After two days of jury duty, two German films about Jews

I am a firm believer in the jury system. Despite telling many lawyer jokes and being almost terminally cynical, I have a deep and abiding faith in the Bill of Rights, most of the Constitution and the legal system. So I usually do jury duty with a light heart. (The fact that I'm a freelance writer and don't have much of a schedule to disrupt makes it easier, of course.) This time was a bit of an exception. For once I actually did have appointments that would be hard to reschedule and when I was faced with the prospect of a felony trial that promised to last at least three weeks, I was appalled. Fortunately, that bullet whizzed by my head and I am now back at my desk writing this entry to the blog.

I should have run out and bought a lottery ticket.

Back to business.

Film Forum (link to the right) opens an interesting recent German film later in February. Sophie Scholl: The Final Days, by Marc Rothemund, is at least the third German feature film to retell the story of Scholl and her fellow members of the White Rose resistance group. Rothemund’s emphasis is somewhat different from that Michael Verhoeven (The White Rose) and Percy Adlon (The Five Last Days); he focuses almost completely on the capture of Scholl and her brother Hans, her interrogation and trial, events to which the previous films only allude. The appeal of Scholl’s story is obvious: the White Rose group were college students, young, idealistic and uncompromised unlike, say, the participants in the Stauffenberg plot against Hitler, who included high-ranking German military officers. And Scholl herself is an appealing figure, pretty and spirited. Rothemund’s film is deliberately paced, not plodding but methodical, subdued but detailed. The problem is that while this pacing works well sequence by sequence, the film has little rhythmic variation as a whole, with the result that, at 115 minutes, it gradually becomes a chore to watch. Julia Jentsch, who is on-camera for virtually the entire film, is reason enough to make the effort; her performance is intelligent but never condescending.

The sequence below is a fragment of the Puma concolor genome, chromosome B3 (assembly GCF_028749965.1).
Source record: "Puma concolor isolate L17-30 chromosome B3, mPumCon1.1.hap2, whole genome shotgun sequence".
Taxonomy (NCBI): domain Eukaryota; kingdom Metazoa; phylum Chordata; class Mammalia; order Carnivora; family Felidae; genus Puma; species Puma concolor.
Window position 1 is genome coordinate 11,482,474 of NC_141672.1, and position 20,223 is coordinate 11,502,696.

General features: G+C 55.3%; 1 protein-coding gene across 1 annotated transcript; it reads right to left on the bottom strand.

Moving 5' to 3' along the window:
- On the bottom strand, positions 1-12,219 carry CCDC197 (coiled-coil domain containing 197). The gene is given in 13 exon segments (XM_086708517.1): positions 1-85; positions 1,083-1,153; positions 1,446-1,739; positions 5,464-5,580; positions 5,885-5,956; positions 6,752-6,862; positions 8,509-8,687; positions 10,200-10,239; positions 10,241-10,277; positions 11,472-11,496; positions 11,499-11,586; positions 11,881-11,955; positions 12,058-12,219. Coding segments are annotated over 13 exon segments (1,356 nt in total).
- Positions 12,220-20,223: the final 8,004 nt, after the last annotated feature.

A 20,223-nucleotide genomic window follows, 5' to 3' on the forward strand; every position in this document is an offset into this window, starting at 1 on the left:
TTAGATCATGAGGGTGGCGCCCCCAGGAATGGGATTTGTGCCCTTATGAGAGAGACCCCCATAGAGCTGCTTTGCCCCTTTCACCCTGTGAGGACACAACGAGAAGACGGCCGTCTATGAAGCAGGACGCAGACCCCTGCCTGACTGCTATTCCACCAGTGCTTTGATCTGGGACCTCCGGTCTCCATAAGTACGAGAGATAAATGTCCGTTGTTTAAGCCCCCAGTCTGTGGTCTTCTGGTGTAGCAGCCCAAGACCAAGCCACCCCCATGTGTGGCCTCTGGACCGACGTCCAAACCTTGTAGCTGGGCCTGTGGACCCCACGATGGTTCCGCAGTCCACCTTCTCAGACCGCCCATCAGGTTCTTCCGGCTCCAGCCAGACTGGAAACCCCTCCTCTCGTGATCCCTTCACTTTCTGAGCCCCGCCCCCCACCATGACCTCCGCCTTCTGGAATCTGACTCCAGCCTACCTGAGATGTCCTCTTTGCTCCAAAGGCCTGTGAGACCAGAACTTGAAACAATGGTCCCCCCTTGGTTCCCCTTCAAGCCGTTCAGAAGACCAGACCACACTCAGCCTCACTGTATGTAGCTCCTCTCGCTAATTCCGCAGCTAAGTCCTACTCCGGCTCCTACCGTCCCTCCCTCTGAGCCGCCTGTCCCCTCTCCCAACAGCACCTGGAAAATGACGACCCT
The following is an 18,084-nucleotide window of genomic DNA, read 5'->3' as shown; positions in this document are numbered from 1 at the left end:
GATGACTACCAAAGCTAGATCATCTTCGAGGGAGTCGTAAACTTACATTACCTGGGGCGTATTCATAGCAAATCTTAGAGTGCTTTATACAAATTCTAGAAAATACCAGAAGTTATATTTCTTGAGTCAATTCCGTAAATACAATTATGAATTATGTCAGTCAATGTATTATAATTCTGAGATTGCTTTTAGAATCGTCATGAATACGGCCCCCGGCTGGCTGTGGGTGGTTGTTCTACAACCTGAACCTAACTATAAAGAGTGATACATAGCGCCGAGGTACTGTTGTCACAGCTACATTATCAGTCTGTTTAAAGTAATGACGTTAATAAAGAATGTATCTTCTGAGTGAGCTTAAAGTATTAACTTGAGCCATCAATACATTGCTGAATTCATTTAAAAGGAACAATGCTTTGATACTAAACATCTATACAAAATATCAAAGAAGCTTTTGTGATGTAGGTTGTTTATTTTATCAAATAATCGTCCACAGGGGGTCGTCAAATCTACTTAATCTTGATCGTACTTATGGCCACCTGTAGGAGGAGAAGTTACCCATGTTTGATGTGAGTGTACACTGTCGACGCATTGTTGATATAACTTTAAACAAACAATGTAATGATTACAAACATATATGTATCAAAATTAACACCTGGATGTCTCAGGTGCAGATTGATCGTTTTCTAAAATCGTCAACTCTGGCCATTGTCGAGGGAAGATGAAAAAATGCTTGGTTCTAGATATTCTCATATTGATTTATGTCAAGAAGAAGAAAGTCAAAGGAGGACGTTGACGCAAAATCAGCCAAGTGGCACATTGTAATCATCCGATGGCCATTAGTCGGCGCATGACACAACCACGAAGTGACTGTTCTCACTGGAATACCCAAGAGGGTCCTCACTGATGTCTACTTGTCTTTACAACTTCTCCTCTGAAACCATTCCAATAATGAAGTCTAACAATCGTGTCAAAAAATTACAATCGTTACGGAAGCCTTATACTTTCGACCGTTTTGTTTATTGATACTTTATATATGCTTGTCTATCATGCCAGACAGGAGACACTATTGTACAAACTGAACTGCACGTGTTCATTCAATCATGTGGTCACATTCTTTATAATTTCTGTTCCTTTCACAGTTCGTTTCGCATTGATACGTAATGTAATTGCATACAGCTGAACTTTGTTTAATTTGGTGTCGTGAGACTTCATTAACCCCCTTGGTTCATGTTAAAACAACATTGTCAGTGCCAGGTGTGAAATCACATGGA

Dani Levy’s Go for Zucker!, which has opened theatrically already and is getting a lot of press simply because it's a German-Jewish comedy full of Jewish caricatures, suffers from the opposite problem: this comedy is almost all rhythmic variation, pyrotechnics without purpose that undercuts much of the film’s potential humor. Henry Hubchen is the title character, born Jacob Zuckerman, a pool hustler who was a demi-celebrity in the old East Germany and now is not much more than a failing scam artist. When his mother dies, he is forced to reconcile with his Orthodox brother in order to win the old lady’s inheritance. So Zucker and his estranged non-Jewish wife and two adult children must sit shivah with brother Shmuel, his wife and two adult children. A potentially funny situation, particularly with Zucker’s Marlene (Hannelore Elsner) trying to give herself a crash course in Judaism, while Shmuel’s self-proclaimed princess daughter is trying to seduce her stuttering first cousin. But Levy never gets much out of the material, pitching most of the film at a level of frenzy that is more pained than funny.

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